Former U.S. national team manager Bob Bradley said he remains wide open to a return to Major League Soccer -- even though he loves the challenge of managing abroad and isn't necessarily finished pursuing opportunities with bigger European clubs.
Speaking to the "ESPN Soccer Today" show in Dallas (103.3 FM), Bradley added that American managers -- not unlike players -- often must work harder than their local counterparts to prove themselves in Europe.
He also said that he continues to keep a close eye on MLS since leaving the league in 2006.
"I stay very connected with what's happening there," said Bradley, currently managing La Havre in the French second division.
"And if the right opportunity comes along, I still think about clubs that have vision, clubs that want to do it right, where there's a real identity, where there's a connection with the city, where there's a connection between the academy and the first team, where you make sure that the way players are trained from the time they're young to how they're going to be asked to play when they're older.
"I have strong ideas and, if the right situation came up where those kind of ideas could be put into action, then it's something I'd think about."
Bradley is in his first full season at Le Havre, an ambitious club in France's second tier which just opened a new stadium and is desperate to gain promotion back to French Ligue 1.
In his Soccer Today visit, Bradley confirmed that he interviewed for the West Bromwich Albion job in the Premier League that went to Steve Clarke in 2012.
He called himself "a product of the game in the United States" after stints managing the Chicago Fire, New York MetroStars and Chivas USA before his appointment as U.S. national team boss in 2006.
"Maybe somewhere along the line the next big opportunity comes in Europe, or maybe someone in MLS is paying attention and it's back on your side, so we'll see," Bradley said.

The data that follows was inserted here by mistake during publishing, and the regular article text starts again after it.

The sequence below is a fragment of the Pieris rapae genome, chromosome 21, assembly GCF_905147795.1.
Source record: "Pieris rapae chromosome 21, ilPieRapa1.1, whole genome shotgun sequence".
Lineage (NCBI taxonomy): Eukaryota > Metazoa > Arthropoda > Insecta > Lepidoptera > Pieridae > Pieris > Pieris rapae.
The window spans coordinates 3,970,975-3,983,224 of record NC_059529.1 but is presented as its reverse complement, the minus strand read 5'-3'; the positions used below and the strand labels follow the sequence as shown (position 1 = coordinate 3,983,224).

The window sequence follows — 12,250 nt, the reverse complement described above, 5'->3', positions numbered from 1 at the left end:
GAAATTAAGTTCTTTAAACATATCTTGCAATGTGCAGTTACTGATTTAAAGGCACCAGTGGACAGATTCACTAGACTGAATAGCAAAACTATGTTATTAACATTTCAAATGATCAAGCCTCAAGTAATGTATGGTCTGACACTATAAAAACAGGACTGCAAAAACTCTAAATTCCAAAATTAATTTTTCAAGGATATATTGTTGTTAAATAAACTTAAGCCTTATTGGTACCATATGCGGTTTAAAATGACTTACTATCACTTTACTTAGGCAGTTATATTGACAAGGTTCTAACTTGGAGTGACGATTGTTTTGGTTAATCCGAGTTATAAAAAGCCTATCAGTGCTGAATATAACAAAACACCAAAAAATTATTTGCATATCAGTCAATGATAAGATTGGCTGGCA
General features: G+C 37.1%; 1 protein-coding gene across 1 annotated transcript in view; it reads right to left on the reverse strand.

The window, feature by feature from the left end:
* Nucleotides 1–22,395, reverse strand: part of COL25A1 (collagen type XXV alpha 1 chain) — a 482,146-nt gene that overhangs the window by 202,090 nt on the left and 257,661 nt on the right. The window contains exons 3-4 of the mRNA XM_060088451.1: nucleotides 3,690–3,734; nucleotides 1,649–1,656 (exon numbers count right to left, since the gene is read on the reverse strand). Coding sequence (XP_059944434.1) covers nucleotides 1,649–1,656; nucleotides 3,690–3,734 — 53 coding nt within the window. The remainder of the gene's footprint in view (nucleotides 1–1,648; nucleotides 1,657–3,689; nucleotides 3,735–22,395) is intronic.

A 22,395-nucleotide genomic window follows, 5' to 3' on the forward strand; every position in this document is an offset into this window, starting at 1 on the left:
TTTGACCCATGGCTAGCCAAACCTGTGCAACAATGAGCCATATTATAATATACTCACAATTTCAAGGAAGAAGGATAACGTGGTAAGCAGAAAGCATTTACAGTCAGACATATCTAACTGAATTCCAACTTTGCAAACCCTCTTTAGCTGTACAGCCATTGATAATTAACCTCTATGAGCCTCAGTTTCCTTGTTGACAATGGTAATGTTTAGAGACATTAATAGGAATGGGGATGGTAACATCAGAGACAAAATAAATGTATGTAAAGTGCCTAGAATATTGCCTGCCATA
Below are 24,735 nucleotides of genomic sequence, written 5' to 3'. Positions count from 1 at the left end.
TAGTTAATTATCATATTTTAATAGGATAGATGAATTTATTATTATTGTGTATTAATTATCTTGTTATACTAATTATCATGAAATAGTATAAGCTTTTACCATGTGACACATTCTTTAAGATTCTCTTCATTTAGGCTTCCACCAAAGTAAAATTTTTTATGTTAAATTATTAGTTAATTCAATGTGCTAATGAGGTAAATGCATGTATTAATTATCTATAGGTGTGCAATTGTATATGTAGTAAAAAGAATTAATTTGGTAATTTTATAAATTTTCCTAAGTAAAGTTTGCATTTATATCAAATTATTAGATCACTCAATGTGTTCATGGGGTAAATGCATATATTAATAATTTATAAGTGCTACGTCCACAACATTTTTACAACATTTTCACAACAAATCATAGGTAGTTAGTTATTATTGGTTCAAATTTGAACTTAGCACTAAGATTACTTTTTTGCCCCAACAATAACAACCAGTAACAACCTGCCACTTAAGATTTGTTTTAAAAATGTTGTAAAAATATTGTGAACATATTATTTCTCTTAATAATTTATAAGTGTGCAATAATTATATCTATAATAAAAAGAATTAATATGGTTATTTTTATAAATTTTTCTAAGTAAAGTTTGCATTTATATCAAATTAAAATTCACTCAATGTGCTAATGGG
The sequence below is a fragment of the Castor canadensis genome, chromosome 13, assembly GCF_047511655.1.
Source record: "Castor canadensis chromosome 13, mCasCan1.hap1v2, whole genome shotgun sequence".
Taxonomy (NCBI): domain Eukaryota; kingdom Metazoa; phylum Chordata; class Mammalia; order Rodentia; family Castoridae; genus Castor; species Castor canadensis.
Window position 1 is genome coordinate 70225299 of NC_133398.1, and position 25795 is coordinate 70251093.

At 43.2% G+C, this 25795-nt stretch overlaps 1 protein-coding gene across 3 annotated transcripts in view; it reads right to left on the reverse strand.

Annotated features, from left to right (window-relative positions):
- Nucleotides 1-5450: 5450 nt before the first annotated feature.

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The 58-year-old managed the United States from 2007 until 2011, highlighted by a trip to the knockout round of the 2010 World Cup in South Africa.
Since then he has managed Egypt's national team as well as Stabek in Norway before the move to France's Normandy region.
"When I left [the national team], I felt good about five years and I felt that I let the next group go to work and not have anything to say in terms of what they're doing and how the team's playing," said Bradley, whose son Michael remains a fixture under successor Jurgen Klinsmann.
"I'm not sure that's how everybody's done it in the past, but I felt I would move on and continue to try to improve myself in football and pay attention to the national team, of course.
"Strong opinions, of course, [with] the people I enjoy discussing football with privately and all the ideas I might still have.
"But there's no need for me to use the media or social media or anything else to throw my ideas in at this point. I still wish the national team the best and I let those people continue the work."
Asked specifically about how Americans are perceived abroad in soccer circles, Bradley said: "I think the challenges exist for American coaches and players.
"We've made progress, but at the same time, I think it's a little bit harder. I think we've had some very good American players that have done well in Europe, but they might not all get the opportunities at some of the bigger clubs.
"And certainly on the coaching end you have to do a little more to try to prove yourself and, over time, maybe that will change.
"But I think as much as we can be proud of the growth of the game in the United States, I still think in Europe we have to prove it."
He admits that he's often awake "at strange hours watching MLS games" to keep tabs on his son as well as broader happenings back home.
"I have a pretty good idea what's goes on. I have some really good friends that are still working in the league," Bradley said.
"In many cases, it's guys that either played for me or guys I coached with that I stay in touch with.
"So you know, I enjoy keeping up with what's going on in MLS and of course watching our national team whenever they're playing."